Class time structure (each week); Q & A and writing time based on individual student’s projects as seen through the lens of class material. For example, applying the Hero’s Journey or unique plot devices, developing voice, etc., to their story in progress, or the beginning of one, regardless of genre or skill level. If students want critique, there will be a workshopping schedule set for maximum 10 pages each. Weekly recommended resources and handouts.
Brief sample of class schedule:
9/21 Week One – Every Story Begins With a Journey
Identifying and finding your HERO’S JOURNEY
9/ 28 Week Two – Page One
FIRST LINES First sentences, of course, have different functions—to amuse, to frighten, to mystify—and the mechanics a writer uses to achieve this connection vary from genre to genre. We’ll do an exploration of great first lines and how knowing the hero’s journey empowers a writer to pen that first line of the journey to follow.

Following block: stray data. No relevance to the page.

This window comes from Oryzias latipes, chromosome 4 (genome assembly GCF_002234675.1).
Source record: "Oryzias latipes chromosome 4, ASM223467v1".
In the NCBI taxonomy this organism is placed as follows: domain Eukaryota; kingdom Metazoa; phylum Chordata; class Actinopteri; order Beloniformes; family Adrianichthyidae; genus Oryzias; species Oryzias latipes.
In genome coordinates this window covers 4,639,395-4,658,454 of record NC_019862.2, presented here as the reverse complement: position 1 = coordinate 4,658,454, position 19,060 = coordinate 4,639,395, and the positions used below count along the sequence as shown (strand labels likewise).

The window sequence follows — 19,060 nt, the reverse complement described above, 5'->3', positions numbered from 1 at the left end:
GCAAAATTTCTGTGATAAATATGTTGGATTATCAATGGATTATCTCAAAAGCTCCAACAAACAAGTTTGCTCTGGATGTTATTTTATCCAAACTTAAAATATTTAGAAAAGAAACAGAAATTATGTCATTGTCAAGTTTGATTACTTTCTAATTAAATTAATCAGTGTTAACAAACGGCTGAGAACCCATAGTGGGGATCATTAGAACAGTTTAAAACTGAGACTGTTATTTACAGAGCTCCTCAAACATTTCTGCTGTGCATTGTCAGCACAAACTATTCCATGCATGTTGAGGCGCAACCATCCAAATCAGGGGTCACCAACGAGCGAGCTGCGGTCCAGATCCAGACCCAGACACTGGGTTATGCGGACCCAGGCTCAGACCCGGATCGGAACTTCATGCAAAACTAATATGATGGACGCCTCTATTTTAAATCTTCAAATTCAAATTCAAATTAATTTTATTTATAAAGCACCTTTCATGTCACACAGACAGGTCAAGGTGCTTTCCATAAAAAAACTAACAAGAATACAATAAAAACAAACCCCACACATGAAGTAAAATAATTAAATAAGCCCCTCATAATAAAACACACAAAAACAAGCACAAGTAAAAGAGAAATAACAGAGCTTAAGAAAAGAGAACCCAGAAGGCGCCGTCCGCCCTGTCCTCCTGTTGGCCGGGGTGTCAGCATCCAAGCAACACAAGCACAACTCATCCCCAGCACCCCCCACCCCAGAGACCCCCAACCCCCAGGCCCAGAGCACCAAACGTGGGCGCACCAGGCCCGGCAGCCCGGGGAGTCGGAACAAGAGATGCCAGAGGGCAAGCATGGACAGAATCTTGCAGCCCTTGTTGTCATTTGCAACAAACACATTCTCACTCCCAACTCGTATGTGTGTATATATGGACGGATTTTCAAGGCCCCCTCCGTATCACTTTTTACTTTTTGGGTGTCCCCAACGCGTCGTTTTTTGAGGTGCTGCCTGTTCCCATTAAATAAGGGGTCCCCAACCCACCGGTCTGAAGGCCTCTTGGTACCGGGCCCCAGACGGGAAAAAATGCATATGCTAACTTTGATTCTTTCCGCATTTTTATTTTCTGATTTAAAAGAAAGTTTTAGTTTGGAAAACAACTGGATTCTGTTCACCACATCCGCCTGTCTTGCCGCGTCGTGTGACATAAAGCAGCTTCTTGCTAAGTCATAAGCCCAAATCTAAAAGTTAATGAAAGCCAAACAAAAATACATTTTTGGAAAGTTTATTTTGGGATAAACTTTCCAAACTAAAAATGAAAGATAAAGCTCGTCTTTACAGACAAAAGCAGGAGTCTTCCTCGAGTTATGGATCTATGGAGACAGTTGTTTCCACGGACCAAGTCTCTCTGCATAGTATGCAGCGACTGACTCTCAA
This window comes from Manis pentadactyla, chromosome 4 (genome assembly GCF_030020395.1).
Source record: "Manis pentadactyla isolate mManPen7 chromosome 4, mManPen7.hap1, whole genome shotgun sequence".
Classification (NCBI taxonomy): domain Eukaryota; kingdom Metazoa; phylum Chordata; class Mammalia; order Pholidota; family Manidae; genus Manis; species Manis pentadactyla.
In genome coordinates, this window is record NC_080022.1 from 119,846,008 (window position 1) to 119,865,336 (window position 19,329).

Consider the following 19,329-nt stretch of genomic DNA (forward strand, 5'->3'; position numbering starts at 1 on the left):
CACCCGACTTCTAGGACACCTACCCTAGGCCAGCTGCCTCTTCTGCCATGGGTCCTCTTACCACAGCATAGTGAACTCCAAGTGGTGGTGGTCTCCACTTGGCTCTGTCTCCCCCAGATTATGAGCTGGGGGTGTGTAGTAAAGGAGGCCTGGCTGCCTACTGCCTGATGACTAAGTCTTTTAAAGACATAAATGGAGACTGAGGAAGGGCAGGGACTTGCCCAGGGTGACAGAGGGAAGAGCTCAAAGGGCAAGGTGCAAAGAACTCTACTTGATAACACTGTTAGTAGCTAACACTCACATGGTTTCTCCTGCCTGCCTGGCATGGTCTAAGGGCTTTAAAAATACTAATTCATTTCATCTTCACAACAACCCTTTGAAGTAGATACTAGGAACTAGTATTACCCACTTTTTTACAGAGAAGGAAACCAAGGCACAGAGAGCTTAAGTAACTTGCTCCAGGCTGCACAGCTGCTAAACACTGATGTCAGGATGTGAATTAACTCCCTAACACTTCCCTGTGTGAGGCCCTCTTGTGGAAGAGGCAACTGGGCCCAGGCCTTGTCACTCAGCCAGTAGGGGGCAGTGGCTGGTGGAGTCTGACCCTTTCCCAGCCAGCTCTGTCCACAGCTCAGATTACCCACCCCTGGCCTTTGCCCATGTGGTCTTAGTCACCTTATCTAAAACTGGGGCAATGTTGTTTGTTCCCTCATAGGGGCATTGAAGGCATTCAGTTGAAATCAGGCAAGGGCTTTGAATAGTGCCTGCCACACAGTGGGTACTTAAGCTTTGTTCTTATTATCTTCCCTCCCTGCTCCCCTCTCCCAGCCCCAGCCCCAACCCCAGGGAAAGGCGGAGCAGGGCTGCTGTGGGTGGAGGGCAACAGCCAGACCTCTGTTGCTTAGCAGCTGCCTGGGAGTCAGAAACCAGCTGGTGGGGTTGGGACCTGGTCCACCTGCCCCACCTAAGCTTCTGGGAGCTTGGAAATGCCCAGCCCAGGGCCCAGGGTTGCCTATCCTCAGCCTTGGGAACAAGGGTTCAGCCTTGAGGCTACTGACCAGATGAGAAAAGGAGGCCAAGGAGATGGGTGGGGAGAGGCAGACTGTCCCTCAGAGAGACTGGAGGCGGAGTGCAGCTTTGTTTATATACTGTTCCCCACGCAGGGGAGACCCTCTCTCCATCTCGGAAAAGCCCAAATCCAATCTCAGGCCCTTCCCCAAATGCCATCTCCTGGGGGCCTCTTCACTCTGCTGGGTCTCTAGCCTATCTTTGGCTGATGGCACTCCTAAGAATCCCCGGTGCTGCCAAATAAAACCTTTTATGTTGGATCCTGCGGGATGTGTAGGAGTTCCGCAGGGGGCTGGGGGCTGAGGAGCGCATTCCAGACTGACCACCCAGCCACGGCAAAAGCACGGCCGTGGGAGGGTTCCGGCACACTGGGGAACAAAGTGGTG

10/ 5 Week Three – Plot Devices (see previous post)
10/12 Week Four — Individual Writing & Open Mic Night
Focus on Student Writing – critiquing/workshopping exchange, and open mic night.
10/19 Week Five – The most dreaded word in writing, EDITING
10/26 Week Six – WHY OUTLINING MATTERS (regardless of genre)
The basics of genre; memoir, romance, mystery, thriller, horror, etc.. Also, short story, flash fiction, screenwriting…outlining matters. Outlining your novel (short story or memoir) or flying by the seat of your pants (called pantsers), and why it matters. 10 steps to follow in outlining.
11/2 Week Seven – Critique Night
11/9 Week Eight – WHAT HAVE WE LEARNED
Sign up HERE
|NEW! The Writer’s Craft Part II|
|Item: C522||Mindy Halleck|
|6:30 PM – 8:30 PM||Location: Snoqualmie Hall 205|
|Sessions: 8 Th||20000 68th Ave W Lynnwood, WA 98036|
|9/21/2017 – 11/9/2017||Fee: $175.00|